This assay was clinically validated in a blinded fashion using 399 archived specimens submitted for Mycoplasma hominis or Ureaplasma culture, 383 of which were in M4, M5, M6 or Universal Transport Medium (UTM). The specimens consisted of 349 genitourinary and 50 reproductive fluids or tissues. The results were compared to PCR results obtained using the method described by Jurstrand et al. (Journal of Medical Microbiology 2005;54:23-29). Compared to the method by Jurstrand et al, the Mayo PCR assay had 100% sensitivity and 100% specificity; however, only 1 positive specimen, a vaginal swab, was included in the analysis. That specimen was also tested by PCR by Dr. Kathleen A. Stellrecht at the Albany Medical Center (Journal of Clinical Microbiology 2004;42:1528-1533) and found to be positive. The limit of detection of the assay is 100 targets/mcL for all validated sources. Additional spiking studies (at the limit of detection of the assay) were performed using 30 or more of each of the following: genitourinary swabs, genitourinary fluid, and reproductive tissue/fluid. All results (except for 2) were as expected.
Clinical Reference Provides recommendations for further in-depth reading of a clinical nature
1. Stellrecht KA, Woron AM, Mishrik NG, Venezia RA: Comparison of multiplex PCR assay with culture detection of genital mycoplasmas. J Clin Microbiol 2004;42:1528-1533
2. Taylor-Robinson D, Jensen JS: Mycoplasma genitalium: from chrysalis to multicolored butterfly. Clin Micro Rev 2011;24:498–514
Method Description Describes how the test is performed and provides a method-specific reference
This PCR method employs a target-specific detection system including primers, as well as fluorescent resonance energy transfer (FRET) hybridization probes designed for tuf of Mycoplasma genitalium. The LightCycler instrument amplifies and monitors target nucleic acid sequences by fluorescence during PCR cycling. This is an automated PCR system that can rapidly detect amplified product development. The detection of amplified products is based on the FRET principle. For FRET product detection, a hybridization probe with a donor fluorophore, fluorescein, on the 3' end is excited by an external light source, which emits light that is absorbed by a second hybridization probe with an acceptor fluorophore, LC-Red 640, on the 5' end. The acceptor fluorophore then emits light of a different wavelength that is measured with a signal that is proportional to the amount of specific PCR product. The process is completed in a closed-tube system. (Unpublished Mayo method)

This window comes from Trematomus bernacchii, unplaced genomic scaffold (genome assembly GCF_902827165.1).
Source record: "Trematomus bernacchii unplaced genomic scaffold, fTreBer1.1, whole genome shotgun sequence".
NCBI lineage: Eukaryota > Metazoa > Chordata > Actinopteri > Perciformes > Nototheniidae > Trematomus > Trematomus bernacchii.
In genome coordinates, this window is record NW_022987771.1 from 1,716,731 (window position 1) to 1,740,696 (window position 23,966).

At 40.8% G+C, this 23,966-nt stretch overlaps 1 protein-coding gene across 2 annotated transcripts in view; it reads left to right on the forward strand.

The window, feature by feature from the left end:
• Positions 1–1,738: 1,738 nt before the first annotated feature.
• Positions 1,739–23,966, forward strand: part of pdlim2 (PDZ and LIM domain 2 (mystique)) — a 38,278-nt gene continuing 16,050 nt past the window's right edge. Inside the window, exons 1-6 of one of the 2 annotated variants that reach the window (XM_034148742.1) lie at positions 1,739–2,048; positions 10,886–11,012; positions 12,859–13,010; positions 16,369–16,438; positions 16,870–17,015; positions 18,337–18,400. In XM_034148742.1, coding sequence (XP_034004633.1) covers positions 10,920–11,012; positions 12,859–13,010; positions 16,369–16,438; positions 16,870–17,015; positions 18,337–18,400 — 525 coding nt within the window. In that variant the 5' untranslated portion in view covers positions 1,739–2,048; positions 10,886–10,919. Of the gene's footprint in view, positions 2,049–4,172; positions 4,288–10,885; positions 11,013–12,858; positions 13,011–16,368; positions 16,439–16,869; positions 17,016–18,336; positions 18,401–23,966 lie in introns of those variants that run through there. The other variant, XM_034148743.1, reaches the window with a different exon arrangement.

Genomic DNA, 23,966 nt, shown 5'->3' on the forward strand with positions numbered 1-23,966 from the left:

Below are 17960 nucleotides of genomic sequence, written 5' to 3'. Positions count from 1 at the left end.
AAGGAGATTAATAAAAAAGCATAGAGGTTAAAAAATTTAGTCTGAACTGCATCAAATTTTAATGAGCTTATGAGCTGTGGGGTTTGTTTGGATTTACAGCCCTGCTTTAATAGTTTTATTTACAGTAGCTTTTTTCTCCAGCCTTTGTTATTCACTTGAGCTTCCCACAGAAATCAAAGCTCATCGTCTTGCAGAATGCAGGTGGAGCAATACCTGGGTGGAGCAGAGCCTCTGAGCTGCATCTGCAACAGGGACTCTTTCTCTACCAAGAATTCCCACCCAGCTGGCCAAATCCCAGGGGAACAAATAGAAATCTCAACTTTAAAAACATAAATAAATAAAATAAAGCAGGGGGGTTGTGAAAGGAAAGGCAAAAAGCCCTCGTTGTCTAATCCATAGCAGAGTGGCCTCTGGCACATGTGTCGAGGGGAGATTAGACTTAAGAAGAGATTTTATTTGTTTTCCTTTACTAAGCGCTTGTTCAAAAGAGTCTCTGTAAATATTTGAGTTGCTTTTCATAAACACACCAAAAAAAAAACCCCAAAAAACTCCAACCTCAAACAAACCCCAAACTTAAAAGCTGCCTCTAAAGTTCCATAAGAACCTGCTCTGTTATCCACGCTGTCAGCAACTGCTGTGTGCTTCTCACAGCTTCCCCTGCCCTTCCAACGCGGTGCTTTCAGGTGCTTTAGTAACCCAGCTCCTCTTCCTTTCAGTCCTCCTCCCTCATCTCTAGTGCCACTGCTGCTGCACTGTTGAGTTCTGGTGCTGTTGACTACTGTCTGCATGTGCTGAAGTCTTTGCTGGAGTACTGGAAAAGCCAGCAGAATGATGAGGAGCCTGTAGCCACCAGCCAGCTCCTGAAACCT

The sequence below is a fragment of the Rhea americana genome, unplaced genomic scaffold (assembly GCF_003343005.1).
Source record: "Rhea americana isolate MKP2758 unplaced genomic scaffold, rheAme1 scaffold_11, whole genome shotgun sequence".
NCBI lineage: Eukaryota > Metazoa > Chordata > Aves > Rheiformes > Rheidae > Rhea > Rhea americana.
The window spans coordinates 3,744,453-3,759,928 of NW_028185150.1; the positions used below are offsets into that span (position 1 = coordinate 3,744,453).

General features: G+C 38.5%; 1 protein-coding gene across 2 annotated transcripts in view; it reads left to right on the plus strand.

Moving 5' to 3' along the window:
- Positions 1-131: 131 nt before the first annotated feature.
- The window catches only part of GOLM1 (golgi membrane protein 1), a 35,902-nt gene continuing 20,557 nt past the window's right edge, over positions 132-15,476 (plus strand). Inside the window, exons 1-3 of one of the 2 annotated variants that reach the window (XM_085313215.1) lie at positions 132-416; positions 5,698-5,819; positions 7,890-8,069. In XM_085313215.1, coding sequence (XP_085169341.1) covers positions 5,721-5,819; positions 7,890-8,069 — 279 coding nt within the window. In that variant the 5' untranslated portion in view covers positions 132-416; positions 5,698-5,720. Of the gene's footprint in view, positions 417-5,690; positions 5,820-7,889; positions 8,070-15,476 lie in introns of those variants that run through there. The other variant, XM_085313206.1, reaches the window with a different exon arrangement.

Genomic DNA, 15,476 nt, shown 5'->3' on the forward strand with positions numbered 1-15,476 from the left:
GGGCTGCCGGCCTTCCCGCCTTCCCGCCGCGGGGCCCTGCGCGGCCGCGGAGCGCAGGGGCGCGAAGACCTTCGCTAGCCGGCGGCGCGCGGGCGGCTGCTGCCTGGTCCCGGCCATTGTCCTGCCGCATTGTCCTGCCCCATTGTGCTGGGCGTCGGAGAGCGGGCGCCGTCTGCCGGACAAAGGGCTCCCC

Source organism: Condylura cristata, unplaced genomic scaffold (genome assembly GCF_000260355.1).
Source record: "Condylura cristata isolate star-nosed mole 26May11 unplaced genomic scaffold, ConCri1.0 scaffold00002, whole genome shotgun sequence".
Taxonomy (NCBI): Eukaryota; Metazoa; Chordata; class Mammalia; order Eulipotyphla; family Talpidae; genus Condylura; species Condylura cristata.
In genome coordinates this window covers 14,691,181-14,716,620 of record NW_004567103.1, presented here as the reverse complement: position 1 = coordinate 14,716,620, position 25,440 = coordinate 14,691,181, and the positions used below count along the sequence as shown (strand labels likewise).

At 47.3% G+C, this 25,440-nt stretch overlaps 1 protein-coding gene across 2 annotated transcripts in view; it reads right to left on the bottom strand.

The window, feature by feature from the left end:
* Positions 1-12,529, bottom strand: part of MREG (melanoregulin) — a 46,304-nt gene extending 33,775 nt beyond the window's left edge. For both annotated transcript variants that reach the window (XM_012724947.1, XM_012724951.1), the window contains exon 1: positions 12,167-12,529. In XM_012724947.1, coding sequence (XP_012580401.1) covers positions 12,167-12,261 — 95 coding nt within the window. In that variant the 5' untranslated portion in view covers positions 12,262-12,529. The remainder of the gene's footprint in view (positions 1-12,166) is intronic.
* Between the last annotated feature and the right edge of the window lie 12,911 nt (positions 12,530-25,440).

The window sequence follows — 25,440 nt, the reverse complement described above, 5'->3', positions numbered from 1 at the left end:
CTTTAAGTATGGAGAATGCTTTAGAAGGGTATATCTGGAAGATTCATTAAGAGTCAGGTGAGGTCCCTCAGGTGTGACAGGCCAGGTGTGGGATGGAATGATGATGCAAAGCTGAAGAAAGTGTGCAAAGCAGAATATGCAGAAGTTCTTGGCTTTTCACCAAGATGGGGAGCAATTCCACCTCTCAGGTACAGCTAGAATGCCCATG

Day(s) and Time(s) Test Performed Outlines the days and times the test is performed. This field reflects the day and time the sample must be in the testing laboratory to begin the testing process and includes any specimen preparation and processing time required before the test is performed. Some tests are listed as continuously performed, which means assays are performed several times during the day.
Monday through Friday
Analytic Time Defines the amount of time it takes the laboratory to setup and perform the test. This is defined in number of days. The shortest interval of time expressed is "same day/1 day," which means the results may be available the same day that the sample is received in the testing laboratory. One day means results are available 1 day after the sample is received in the laboratory.
Maximum Laboratory Time Defines the maximum time from specimen receipt at Mayo Medical Laboratories until the release of the test result
Specimen Retention Time Outlines the length of time after testing that a specimen is kept in the laboratory before it is discarded
Performing Laboratory Location The location of the laboratory that performs the test
Test Classification Provides information regarding the medical device classification for laboratory test kits and reagents. Tests may be classified as cleared or approved by the US Food and Drug Administration (FDA) and used per manufacturer's instructions, or as products that do not undergo full FDA review and approval, and are then labeled as an Analyte Specific Reagent (ASR), Investigation Use Only (IUO) product, or a Research Use Only (RUO) product.
This test was developed and its performance characteristics determined by Mayo Clinic in a manner consistent with CLIA requirements. This test has not been cleared or approved by the U.S. Food and Drug Administration.
CPT Code Information Provides guidance in determining the appropriate Current Procedural Terminology (CPT) code(s) information for each test or profile. The listed CPT codes reflect Mayo Medical Laboratories interpretation of CPT coding requirements. It is the responsibility of each laboratory to determine correct CPT codes to use for billing.
LOINC® Code Information Provides guidance in determining the Logical Observation Identifiers Names and Codes (LOINC) values for the result codes returned for this test or profile.
|Result ID||Reporting Name||LOINC Code|